Exploring the metabolic variation between domesticated and wild tetraploid wheat genotypes in response to corn leaf aphid infestation

K. Chandrasekhar, R. Shavit, Assaf Distelfeld, S. A. Christensen, V. Tzin

Research output: Contribution to journalArticlepeer-review

Abstract

Infestation of Triticum (wheat) plants by their pest Rhopalosiphum maidis (corn leaf aphid) causes severe vegetative damage. Despite the agro-economic importance of wheat, the metabolic diversity of Triticum turgidum (tetraploid wheat) in response to aphid attack has not been sufficiently addressed. In this study, we compared the metabolic diversity of two tetraploid wheat genotypes, domesticated and wild emmer. The plants were grown in a control growth room and infested with aphids for 96 h. Our untargeted metabolic analysis performed on plants with and without aphids revealed massive differences between the two genotypes. The targeted metabolic analysis highlighted the differences in the biosynthesis of phytohormones. The aphid progeny was lower in the cultivated durum wheat than in the wild emmer wheat. Overall, these observations emphasize the potential of using the natural diversity of wheat species to better understand the metabolic responses to pest damage.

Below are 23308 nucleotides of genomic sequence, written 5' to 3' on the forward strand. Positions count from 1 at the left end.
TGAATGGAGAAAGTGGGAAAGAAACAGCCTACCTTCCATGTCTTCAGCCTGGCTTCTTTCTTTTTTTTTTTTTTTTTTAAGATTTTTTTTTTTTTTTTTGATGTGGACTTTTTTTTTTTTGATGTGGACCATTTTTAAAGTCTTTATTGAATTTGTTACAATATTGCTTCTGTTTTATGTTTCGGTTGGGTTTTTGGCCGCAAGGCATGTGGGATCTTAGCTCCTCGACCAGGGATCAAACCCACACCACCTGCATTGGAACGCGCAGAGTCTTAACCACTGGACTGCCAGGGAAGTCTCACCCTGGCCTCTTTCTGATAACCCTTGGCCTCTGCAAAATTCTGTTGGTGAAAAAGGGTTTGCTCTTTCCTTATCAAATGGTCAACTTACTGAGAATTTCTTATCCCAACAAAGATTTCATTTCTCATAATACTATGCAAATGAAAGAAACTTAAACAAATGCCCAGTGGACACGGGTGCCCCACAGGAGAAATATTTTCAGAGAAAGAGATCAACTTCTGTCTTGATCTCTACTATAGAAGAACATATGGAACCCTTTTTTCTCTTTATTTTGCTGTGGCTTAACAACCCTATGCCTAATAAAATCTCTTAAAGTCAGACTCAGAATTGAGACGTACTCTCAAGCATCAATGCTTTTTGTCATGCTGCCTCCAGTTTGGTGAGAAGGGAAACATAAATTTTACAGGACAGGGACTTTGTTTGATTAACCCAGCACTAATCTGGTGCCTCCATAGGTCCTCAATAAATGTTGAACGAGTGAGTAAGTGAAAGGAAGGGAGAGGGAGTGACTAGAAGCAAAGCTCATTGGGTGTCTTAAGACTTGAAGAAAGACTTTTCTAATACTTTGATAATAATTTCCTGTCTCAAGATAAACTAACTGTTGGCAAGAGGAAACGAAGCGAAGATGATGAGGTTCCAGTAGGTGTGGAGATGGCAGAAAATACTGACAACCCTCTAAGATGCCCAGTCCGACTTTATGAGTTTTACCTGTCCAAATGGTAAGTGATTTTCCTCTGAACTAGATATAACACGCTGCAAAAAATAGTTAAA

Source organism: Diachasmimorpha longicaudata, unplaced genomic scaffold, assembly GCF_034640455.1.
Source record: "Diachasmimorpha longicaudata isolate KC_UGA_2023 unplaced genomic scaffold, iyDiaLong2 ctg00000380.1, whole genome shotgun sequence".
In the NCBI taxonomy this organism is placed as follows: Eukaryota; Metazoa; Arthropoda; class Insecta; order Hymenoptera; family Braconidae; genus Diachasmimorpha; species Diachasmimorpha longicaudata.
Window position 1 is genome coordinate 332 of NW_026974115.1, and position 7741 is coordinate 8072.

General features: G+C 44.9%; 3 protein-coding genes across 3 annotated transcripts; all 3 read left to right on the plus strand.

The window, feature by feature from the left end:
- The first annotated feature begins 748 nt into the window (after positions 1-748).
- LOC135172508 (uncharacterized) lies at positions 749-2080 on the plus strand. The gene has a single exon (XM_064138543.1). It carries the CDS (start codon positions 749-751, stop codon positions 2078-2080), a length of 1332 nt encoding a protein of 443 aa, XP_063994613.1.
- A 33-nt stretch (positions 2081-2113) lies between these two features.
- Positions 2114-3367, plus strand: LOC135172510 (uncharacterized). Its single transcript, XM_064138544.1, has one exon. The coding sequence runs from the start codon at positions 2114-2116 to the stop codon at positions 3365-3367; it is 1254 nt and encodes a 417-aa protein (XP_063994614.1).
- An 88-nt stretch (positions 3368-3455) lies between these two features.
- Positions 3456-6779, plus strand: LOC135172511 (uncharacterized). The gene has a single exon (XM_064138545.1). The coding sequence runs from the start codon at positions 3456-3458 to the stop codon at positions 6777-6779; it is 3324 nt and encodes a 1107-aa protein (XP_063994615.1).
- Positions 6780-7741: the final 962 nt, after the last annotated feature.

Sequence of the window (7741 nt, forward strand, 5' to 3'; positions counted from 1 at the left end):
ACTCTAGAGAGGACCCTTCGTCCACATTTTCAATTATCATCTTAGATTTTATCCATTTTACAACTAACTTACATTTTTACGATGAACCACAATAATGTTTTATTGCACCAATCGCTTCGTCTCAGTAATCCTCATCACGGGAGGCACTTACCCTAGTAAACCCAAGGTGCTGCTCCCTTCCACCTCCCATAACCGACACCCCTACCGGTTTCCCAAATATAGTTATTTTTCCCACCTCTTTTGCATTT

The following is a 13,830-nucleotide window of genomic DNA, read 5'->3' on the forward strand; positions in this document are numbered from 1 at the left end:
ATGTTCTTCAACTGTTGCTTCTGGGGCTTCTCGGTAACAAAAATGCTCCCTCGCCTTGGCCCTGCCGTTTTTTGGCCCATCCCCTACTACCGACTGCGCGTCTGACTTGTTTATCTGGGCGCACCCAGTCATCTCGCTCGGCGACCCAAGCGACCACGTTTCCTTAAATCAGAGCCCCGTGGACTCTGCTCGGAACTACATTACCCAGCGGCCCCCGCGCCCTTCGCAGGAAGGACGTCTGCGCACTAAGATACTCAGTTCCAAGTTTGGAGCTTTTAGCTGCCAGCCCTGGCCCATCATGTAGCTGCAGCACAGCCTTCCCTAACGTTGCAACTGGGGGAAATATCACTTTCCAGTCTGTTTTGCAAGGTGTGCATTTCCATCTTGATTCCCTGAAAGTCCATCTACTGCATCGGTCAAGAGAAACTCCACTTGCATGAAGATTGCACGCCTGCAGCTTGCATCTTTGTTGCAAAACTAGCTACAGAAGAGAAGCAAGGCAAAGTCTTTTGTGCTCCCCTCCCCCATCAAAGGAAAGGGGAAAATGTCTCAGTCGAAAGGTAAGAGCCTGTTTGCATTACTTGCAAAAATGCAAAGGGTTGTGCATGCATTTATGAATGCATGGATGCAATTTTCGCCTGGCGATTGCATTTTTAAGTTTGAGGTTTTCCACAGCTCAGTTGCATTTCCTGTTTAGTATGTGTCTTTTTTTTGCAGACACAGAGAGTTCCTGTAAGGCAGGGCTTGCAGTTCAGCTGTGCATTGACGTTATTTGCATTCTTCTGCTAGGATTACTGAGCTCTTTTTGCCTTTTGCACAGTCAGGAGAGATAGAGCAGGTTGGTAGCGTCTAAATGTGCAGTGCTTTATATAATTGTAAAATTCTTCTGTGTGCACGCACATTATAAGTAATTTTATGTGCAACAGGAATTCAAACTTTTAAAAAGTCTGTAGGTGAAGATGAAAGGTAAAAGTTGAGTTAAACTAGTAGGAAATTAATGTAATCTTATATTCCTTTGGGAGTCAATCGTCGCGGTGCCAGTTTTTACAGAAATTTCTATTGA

Original languageEnglish
Article numbere1486148
JournalPlant Signaling and Behavior
Volume13
Issue number6
DOIs
StatePublished - 3 Jun 2018

Keywords

  • Rhopalosiphum maidis
  • Triticum turgidum
  • aphid
  • defense
  • insect
  • metabolism
  • phytohormones
  • wheat domestication

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